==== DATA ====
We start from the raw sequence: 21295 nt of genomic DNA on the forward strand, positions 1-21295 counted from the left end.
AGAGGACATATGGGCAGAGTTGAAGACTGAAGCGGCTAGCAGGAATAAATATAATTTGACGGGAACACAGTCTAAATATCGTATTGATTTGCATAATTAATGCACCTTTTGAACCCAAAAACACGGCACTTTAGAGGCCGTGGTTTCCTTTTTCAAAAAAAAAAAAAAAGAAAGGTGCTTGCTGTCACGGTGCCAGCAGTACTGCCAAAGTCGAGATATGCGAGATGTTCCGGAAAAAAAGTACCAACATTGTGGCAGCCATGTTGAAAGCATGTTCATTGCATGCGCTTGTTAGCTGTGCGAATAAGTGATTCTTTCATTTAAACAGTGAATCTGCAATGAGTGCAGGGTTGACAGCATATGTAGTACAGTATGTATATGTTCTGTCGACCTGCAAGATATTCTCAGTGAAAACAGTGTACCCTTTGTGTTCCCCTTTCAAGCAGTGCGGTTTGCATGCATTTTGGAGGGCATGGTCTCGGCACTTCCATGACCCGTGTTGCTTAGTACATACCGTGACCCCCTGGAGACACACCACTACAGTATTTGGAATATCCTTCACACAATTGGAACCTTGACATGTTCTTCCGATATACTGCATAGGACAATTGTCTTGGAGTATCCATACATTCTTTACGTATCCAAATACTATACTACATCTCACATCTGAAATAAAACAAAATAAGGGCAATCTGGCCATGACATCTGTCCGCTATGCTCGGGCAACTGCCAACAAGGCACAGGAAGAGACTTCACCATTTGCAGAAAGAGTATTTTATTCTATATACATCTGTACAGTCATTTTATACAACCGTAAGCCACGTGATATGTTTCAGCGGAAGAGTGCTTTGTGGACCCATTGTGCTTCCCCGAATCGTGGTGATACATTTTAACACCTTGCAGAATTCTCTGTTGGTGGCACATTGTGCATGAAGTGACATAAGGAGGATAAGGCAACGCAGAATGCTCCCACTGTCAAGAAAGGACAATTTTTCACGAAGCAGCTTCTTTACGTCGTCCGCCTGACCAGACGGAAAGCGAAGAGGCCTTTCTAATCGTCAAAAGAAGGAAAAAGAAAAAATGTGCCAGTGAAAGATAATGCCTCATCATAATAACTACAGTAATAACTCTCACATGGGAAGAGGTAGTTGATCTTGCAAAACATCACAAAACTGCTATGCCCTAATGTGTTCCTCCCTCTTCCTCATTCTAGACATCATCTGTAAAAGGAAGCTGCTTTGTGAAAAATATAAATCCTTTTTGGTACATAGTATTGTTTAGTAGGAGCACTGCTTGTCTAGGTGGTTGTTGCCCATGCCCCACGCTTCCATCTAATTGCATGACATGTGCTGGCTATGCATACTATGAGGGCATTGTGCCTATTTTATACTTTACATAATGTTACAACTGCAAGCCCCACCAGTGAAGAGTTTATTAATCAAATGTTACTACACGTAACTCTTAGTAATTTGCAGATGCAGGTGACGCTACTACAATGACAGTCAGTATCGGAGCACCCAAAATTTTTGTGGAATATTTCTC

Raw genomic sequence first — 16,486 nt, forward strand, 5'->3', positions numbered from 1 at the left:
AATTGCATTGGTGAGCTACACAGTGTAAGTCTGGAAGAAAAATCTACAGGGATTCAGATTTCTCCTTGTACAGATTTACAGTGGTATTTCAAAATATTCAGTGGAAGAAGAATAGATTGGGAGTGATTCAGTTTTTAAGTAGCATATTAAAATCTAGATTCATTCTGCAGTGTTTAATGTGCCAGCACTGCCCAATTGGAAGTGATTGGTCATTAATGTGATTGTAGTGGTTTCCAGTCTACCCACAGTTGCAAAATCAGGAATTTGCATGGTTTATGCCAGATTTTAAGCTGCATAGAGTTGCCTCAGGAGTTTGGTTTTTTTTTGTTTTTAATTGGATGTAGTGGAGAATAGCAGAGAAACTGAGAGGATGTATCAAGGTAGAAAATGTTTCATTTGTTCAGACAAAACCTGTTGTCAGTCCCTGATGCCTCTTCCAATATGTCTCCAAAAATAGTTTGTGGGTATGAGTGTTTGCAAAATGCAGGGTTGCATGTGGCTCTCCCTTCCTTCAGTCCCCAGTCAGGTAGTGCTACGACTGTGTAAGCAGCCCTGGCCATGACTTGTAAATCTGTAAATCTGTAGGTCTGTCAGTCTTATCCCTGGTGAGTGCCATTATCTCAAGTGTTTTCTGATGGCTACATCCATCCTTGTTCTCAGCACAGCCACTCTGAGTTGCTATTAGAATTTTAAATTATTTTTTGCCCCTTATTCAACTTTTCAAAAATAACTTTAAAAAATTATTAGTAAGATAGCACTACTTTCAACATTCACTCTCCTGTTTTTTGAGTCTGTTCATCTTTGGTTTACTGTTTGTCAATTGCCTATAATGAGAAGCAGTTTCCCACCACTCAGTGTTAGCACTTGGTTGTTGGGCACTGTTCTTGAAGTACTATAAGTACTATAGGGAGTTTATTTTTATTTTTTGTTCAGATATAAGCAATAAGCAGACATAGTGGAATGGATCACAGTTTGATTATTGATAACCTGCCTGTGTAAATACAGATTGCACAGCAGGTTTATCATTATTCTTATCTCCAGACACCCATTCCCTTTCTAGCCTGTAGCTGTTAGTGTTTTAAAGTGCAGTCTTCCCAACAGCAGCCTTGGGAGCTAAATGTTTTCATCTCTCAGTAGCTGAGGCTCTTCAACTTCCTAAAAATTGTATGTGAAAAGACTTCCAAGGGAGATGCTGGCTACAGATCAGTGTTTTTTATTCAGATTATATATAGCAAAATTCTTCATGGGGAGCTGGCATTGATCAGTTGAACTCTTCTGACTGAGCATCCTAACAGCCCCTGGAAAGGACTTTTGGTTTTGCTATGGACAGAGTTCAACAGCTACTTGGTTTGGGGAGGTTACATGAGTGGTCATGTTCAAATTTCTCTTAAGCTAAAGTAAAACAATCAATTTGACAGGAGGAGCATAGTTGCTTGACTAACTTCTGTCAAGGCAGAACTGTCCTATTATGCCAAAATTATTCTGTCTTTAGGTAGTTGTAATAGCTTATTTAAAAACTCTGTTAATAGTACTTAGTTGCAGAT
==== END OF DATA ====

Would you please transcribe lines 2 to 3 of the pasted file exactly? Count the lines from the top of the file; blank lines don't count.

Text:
AGAGGACATATGGGCAGAGTTGAAGACTGAAGCGGCTAGCAGGAATAAATATAATTTGACGGGAACACAGTCTAAATATCGTATTGATTTGCATAATTAATGCACCTTTTGAACCCAAAAACACGGCACTTTAGAGGCCGTGGTTTCCTTTTTCAAAAAAAAAAAAAAAGAAAGGTGCTTGCTGTCACGGTGCCAGCAGTACTGCCAAAGTCGAGATATGCGAGATGTTCCGGAAAAAAAGTACCAACATTGTGGCAGCCATGTTGAAAGCATGTTCATTGCATGCGCTTGTTAGCTGTGCGAATAAGTGATTCTTTCATTTAAACAGTGAATCTGCAATGAGTGCAGGGTTGACAGCATATGTAGTACAGTATGTATATGTTCTGTCGACCTGCAAGATATTCTCAGTGAAAACAGTGTACCCTTTGTGTTCCCCTTTCAAGCAGTGCGGTTTGCATGCATTTTGGAGGGCATGGTCTCGGCACTTCCATGACCCGTGTTGCTTAGTACATACCGTGACCCCCTGGAGACACACCACTACAGTATTTGGAATATCCTTCACACAATTGGAACCTTGACATGTTCTTCCGATATACTGCATAGGACAATTGTCTTGGAGTATCCATACATTCTTTACGTATCCAAATACTATACTACATCTCACATCTGAAATAAAACAAAATAAGGGCAATCTGGCCATGACATCTGTCCGCTATGCTCGGGCAACTGCCAACAAGGCACAGGAAGAGACTTCACCATTTGCAGAAAGAGTATTTTATTCTATATACATCTGTACAGTCATTTTATACAACCGTAAGCCACGTGATATGTTTCAGCGGAAGAGTGCTTTGTGGACCCATTGTGCTTCCCCGAATCGTGGTGATACATTTTAACACCTTGCAGAATTCTCTGTTGGTGGCACATTGTGCATGAAGTGACATAAGGAGGATAAGGCAACGCAGAATGCTCCCACTGTCAAGAAAGGACAATTTTTCACGAAGCAGCTTCTTTACGTCGTCCGCCTGACCAGACGGAAAGCGAAGAGGCCTTTCTAATCGTCAAAAGAAGGAAAAAGAAAAAATGTGCCAGTGAAAGATAATGCCTCATCATAATAACTACAGTAATAACTCTCACATGGGAAGAGGTAGTTGATCTTGCAAAACATCACAAAACTGCTATGCCCTAATGTGTTCCTCCCTCTTCCTCATTCTAGACATCATCTGTAAAAGGAAGCTGCTTTGTGAAAAATATAAATCCTTTTTGGTACATAGTATTGTTTAGTAGGAGCACTGCTTGTCTAGGTGGTTGTTGCCCATGCCCCACGCTTCCATCTAATTGCATGACATGTGCTGGCTATGCATACTATGAGGGCATTGTGCCTATTTTATACTTTACATAATGTTACAACTGCAAGCCCCACCAGTGAAGAGTTTATTAATCAAATGTTACTACACGTAACTCTTAGTAATTTGCAGATGCAGGTGACGCTACTACAATGACAGTCAGTATCGGAGCACCCAAAATTTTTGTGGAATATTTCTC

Raw genomic sequence first — 16,486 nt, forward strand, 5'->3', positions numbered from 1 at the left: